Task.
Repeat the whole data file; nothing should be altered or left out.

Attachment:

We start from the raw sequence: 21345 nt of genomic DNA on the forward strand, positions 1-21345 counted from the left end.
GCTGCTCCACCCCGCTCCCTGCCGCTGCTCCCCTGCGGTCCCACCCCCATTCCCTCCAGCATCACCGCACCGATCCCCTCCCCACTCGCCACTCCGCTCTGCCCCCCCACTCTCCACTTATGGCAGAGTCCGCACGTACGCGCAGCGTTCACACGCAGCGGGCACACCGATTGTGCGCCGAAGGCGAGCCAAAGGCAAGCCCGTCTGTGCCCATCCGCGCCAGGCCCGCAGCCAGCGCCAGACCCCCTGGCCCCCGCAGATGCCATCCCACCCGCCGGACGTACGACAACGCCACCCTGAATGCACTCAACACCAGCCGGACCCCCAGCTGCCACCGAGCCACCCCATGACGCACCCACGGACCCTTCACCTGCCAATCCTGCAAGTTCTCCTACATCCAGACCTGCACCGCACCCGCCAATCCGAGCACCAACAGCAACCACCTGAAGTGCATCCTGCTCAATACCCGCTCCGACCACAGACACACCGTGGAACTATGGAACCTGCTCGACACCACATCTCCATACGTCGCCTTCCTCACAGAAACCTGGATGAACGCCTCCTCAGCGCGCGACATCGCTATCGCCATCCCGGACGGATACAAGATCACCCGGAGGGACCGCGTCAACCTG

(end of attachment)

We start from the raw sequence: 21345 nt of genomic DNA on the forward strand, positions 1-21345 counted from the left end.
GCTGCTCCACCCCGCTCCCTGCCGCTGCTCCCCTGCGGTCCCACCCCCATTCCCTCCAGCATCACCGCACCGATCCCCTCCCCACTCGCCACTCCGCTCTGCCCCCCCACTCTCCACTTATGGCAGAGTCCGCACGTACGCGCAGCGTTCACACGCAGCGGGCACACCGATTGTGCGCCGAAGGCGAGCCAAAGGCAAGCCCGTCTGTGCCCATCCGCGCCAGGCCCGCAGCCAGCGCCAGACCCCCTGGCCCCCGCAGATGCCATCCCACCCGCCGGACGTACGACAACGCCACCCTGAATGCACTCAACACCAGCCGGACCCCCAGCTGCCACCGAGCCACCCCATGACGCACCCACGGACCCTTCACCTGCCAATCCTGCAAGTTCTCCTACATCCAGACCTGCACCGCACCCGCCAATCCGAGCACCAACAGCAACCACCTGAAGTGCATCCTGCTCAATACCCGCTCCGACCACAGACACACCGTGGAACTATGGAACCTGCTCGACACCACATCTCCATACGTCGCCTTCCTCACAGAAACCTGGATGAACGCCTCCTCAGCGCGCGACATCGCTATCGCCATCCCGGACGGATACAAGATCACCCGGAGGGACCGCGTCAACCTG